From apprenticeship programmes to flexible working, returners' programmes to blind CVs, there are a host of tactics to ensure asset management firms' recruitment processes are fair and encourage a diverse pool of candidates to apply for roles. Yet smaller firms and IFAs in particular continue to struggle to employ diverse talent particularly when it comes to mid-senior level roles.
Speaking on a panel on Investment Week's latest Diversity Debates series, LGIM's Justin Onuekwusi believes tis issue is exacerbated by the fact that whilst firm diversity figures can vary based on roles, there is often greater levels of diversity outside of revenue generating roles.
In order to change this firms should start to allow for greater internal mobility and allow individuals better opportunities to move into revenue generating roles from non-revenue-generating roles: "For the smaller boutiques in asset management, it is quite a challenge. Typically they may only be hiring, at entry level, one or two people a year in revenue-generating roles. So that is always a challenge."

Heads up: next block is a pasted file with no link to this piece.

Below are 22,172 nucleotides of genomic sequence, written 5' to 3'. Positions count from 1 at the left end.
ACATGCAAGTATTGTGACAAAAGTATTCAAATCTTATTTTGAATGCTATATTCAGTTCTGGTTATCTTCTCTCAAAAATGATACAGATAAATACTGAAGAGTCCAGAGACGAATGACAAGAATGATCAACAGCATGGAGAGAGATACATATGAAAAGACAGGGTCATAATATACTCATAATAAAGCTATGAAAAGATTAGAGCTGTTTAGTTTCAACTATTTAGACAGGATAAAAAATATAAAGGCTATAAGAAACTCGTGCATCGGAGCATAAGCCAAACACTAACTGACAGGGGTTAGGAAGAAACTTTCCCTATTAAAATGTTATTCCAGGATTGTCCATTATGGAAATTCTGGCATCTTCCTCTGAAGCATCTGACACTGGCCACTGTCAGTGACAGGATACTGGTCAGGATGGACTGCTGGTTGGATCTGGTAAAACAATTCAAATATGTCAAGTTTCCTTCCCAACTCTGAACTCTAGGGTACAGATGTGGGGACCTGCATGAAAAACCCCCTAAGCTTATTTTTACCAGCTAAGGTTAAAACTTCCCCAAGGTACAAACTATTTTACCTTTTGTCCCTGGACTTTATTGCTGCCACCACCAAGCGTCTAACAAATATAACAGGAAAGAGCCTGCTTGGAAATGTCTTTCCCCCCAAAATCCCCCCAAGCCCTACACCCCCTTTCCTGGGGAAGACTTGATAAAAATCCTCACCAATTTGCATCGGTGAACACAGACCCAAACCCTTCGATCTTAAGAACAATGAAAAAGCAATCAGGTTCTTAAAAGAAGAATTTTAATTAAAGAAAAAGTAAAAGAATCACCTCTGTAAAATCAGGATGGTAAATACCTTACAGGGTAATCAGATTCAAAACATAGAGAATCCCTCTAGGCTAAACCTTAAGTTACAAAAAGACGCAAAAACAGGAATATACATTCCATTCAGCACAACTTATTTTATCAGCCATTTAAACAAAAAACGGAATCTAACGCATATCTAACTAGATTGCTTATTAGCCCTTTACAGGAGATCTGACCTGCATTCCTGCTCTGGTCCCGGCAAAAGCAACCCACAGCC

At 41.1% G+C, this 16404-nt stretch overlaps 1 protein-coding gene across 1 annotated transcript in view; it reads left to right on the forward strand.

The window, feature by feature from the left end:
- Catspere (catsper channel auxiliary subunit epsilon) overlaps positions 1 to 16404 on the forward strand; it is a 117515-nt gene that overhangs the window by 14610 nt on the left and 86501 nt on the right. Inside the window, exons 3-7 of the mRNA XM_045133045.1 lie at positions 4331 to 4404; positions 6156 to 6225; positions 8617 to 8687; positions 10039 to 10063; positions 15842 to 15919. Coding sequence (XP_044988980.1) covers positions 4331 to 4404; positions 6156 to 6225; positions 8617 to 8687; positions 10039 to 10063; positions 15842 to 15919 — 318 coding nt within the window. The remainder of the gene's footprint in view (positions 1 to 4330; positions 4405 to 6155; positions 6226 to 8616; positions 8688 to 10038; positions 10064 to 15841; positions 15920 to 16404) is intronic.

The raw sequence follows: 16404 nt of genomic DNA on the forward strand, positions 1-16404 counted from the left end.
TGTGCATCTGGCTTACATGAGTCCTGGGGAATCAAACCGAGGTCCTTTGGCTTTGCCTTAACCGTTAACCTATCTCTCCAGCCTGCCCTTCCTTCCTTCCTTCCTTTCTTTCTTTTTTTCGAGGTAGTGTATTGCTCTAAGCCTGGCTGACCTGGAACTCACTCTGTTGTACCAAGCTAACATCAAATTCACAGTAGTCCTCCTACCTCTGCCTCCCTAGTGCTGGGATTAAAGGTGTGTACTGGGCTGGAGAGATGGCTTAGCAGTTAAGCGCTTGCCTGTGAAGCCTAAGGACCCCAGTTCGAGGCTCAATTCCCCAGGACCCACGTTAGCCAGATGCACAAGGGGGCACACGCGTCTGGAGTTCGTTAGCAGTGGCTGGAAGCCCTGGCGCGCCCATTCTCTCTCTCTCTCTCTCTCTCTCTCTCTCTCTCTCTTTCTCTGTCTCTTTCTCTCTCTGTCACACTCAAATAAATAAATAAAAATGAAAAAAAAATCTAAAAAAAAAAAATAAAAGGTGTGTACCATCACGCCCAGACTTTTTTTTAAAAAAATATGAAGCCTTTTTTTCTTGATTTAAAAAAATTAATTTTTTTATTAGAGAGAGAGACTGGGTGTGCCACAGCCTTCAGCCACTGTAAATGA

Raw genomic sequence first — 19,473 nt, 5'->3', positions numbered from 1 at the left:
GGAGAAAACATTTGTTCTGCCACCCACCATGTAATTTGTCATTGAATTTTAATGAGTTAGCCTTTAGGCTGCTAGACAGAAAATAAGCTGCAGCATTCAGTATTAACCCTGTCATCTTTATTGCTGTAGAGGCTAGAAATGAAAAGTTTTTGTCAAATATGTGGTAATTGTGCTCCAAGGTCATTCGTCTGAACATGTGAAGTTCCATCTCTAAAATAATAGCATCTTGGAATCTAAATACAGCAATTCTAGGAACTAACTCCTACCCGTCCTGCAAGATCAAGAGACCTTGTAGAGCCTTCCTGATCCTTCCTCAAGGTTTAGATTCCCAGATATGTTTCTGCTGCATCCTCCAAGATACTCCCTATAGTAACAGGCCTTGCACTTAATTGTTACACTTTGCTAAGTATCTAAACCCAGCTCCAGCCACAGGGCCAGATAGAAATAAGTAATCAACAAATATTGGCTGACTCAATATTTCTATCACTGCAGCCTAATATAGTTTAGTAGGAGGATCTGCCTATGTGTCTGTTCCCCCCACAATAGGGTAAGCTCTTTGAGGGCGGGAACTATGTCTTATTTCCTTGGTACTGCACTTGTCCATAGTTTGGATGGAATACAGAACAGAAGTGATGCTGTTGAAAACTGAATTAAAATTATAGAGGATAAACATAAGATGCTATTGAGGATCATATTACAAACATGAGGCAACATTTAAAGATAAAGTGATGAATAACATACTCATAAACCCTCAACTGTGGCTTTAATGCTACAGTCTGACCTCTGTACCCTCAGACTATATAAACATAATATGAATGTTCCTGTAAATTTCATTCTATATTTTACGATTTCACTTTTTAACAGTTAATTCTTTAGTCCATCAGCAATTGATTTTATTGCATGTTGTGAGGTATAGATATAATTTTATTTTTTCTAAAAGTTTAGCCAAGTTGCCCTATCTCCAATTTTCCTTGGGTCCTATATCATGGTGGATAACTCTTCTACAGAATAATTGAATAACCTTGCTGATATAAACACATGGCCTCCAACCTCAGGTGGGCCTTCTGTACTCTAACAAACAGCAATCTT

Advisers typically perceive it as a challenge or think it is expensive to install the infrastructure to train an apprentice
Laura Bampfylde, HSBC Global Asset Management
For HSBC Global Asset Management's Laura Bampfylde more solutions need to be created in order to specifically help advisory firms train younger and more diverse employees.
"A lot of advisers could benefit from a younger workforce coming in. But advisers typically perceive it as a challenge or think it is expensive to install the infrastructure to train an apprentice. [But] there is an awareness gap of what is available out there. By the nature of the size of our business HSBC pays a government levy towards the government apprentice scheme, which another area of our bank uses. Our retail branches leverage that apprentice scheme and get younger people coming in to work in branches and face-to-face. Advisers could also benefit from that."
Rose St Louis, formerly of Zurich UK agrees, stating: "It is important that we, as an industry, look at the infrastructure we have today and understand that is not going to serve us tomorrow. I look at my organisation and we have a really good apprentice programme and we make sure we rotate people within it and we keep improving. The review piece kicks in there as well. But it [the reviews] tends to happen at the entry level and sometimes it's reviewed right at the executive level, but you've got this massive chunk in the middle. And that, for me I think, is where most of the talent is at risk."